Traditionally, we have a celebratory BSFA Awards Booklet appearing every year just before Eastercon (Mancunicon this year), but alas this year’s publication is not likely to reach your postbox ‘til week commencing 20th March, so in an effort to encourage all members of the BSFA (and Mancunicon attendees) to vote in the Awards, we’d like to encourage you to read as much of these as you can online…
Since October 2015 London has a new genera writers group entitled “Spectrum: The London Science Fiction & Fantasy Writer’s Group“. It has actually been meeting for a number of years but recently moved to a new online home where it seems to be going fron strength to strength and now has close to 100 members. Continue reading →
Aliette de Bodard is the BSFA-Best Novel nominated author of The House of Shattered Wings, her latest novel published by Gollancz, and she has also previously been a finalist for the Hugo, Locus and Nebula Award. Her Aztec mystery-fantasies, Servant of the Underworld, Harbinger of the Storm, and Master of the House of Darts, published by Angry Robo are currently being released as ebooks by the JABberwocky agency ebook programme. She lives in Paris.
She is interviewed by Edward Cox, the award nominated author of The Relic Guild trilogy (THE RELIC GUILD, THE CATHEDRAL OF KNOWN THINGS and THE WATCHER OF DEAD TIME). He has been a lecturer in Creative Writing at the University of Bedfordshire.
Gareth L. Powell is the author of the novels Silversands, The Recollection, Ack-Ack Macaque (winner of 2013 BSFA Award for Best Novel), Hive Monkey and Macaque Attack.
Peter F. Hamilton was born in Rutland in 1960 and he is the bestselling author of the Night’s Dawn Trilogy. He began writing in 1987, and sold his first short story to Fear magazine in 1988. He has also been published in Interzone and the In Dreams and New Worlds anthologies, and several small press publications. His first novel was Mindstar Rising, published in 1993, and he has been steadily productive since then. His story “The Suspect Genome” by Peter F. Hamilton (Interzone 156) won the BSFA Award for Best Short Fiction in 2000.
Start Time: 19:00, room open from 6pm, fans gathering in the bar downstairs from 5pm onwards.
ALL WELCOME – FREE ENTRY (Non-members welcome)
The interview will start at 7 pm.
There will be a raffle (£1 for five tickets), with a selection of sf novels as prizes.
For further information about the London meetings, contact Andrea Dietrich, London Meetings Organiser, firstname.lastname@example.org Start Time: 19:00 Date: 2016-02-24
On Wednesday 27th January 2016 we’ll be trying our best to stream January’s Jeff Noon interview, live online. Between now and then a public domain recording of The Planet’s by Gustav Holst will be playing and we’d like your feedback on it. Just open the link & let us know what you hear.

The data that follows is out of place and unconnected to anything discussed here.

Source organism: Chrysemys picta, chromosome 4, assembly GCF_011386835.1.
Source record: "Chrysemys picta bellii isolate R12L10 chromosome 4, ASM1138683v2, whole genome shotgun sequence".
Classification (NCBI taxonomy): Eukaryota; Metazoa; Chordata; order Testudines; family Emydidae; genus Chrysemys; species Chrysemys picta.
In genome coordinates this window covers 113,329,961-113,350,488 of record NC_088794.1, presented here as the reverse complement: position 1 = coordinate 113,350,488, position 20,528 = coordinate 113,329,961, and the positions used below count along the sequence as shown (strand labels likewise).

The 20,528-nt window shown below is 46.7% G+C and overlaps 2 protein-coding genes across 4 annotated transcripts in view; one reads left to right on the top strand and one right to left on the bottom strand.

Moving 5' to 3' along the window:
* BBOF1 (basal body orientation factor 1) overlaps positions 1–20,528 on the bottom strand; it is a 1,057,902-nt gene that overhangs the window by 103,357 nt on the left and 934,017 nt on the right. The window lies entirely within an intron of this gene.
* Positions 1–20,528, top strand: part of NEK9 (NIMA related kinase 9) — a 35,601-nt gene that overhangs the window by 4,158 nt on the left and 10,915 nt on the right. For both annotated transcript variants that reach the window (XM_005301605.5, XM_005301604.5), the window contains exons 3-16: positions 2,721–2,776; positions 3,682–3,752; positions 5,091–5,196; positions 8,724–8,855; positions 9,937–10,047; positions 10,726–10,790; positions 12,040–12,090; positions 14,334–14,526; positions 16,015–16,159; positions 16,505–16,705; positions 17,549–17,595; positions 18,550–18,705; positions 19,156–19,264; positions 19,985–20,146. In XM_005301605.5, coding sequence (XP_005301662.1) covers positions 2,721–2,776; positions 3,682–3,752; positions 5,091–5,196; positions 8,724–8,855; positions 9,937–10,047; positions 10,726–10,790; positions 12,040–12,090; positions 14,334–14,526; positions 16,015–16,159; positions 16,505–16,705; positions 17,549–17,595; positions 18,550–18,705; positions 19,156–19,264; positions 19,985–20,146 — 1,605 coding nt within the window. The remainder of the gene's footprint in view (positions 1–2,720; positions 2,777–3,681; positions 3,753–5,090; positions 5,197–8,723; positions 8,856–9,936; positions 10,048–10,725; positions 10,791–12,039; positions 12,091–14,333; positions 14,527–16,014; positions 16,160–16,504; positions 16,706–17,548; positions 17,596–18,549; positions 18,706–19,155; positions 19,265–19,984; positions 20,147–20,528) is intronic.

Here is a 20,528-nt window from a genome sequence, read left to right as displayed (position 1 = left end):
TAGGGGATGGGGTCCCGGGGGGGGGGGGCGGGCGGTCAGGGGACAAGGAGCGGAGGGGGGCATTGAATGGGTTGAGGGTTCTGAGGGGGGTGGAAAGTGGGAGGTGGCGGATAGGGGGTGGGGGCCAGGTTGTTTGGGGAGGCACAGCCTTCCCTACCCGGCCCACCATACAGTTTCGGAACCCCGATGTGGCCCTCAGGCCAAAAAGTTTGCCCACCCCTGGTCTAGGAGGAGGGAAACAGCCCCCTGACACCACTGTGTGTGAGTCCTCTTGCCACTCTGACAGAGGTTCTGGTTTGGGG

The Aberdeen Science Fiction Book Club meets on the second Thursday of every month in central Aberdeen and is open to women and men interested in meeting like-minded people with an interest in science-fiction novels and short stories.
Every month they read a book from their reading list, set in advance by their undemocratically chosen Leaders, then meet up to discuss what they liked or disliked about it. Simple. And it’s free!
Jeff Noon, playwright, short story writer and author of many novels including Vurt, Pollen, Automated Alice, Nymphomation, Pixel Juice, Needle in the Groove, Falling out of Cars will be discussing his twenty plus year career and works with Gerard Earley, organiser of the ScienceFictionBookClub.org
We at the BSFA would like to bring the following campaign to the attention of our members.
Rochita Loenen-Ruiz is a Filipina writer of fantasy and science fiction who lives in the Netherlands. Her stories have been published in Interzone, Clarkesworld, the Philippine Speculative Fiction series and other venues, and she writes a non-fiction column for Strange Horizons, among many, many other activities.
She has recently lost her husband, and the community would like to help her as she and her children are faced with financial difficulty at this time.
As the campaign creator Aliette de Bodard says, “Rochita has always been very generous with her time and always seeking to help and support the community in whatever way she could, and we would love for the community to help her now–in whatever way you can afford, we know it’s not always easy!”
We have two tickets to give away to this great event to a lucky BSFA member!
In order to be in a chance of winning simply send an email to email@example.com with SLEDGE LIT COMP in the subject email, providing your name, contact details and BSFA membership number. You will find your BSFA membership number on the envelope of your recent mailing, if you still have it, but if you don’t, we can verify you in our database so long as we have your name and postcode.
The prize is two tickets to this event. In the event that the winner cannot use both tickets, we will be happy to offer the remaining single ticket to another member who has entered the competition. There is no cash or other alternative prize. The winner will be chosen by taking all entries and an independent party will select the winner at random.
The deadline is midnight, Monday 9th November.
Joyful and kind thoughts will be bestowed upon all who retweet and share this competition.
Arvon a running a science-fiction writing course at their Lumb Bank centre in West Yorkshire this month.
How does writing for a SF readership differ from literary writing and what qualities do they share? Is it possible to write science fiction that works with a literary audience and indeed can any writer control for whom they write?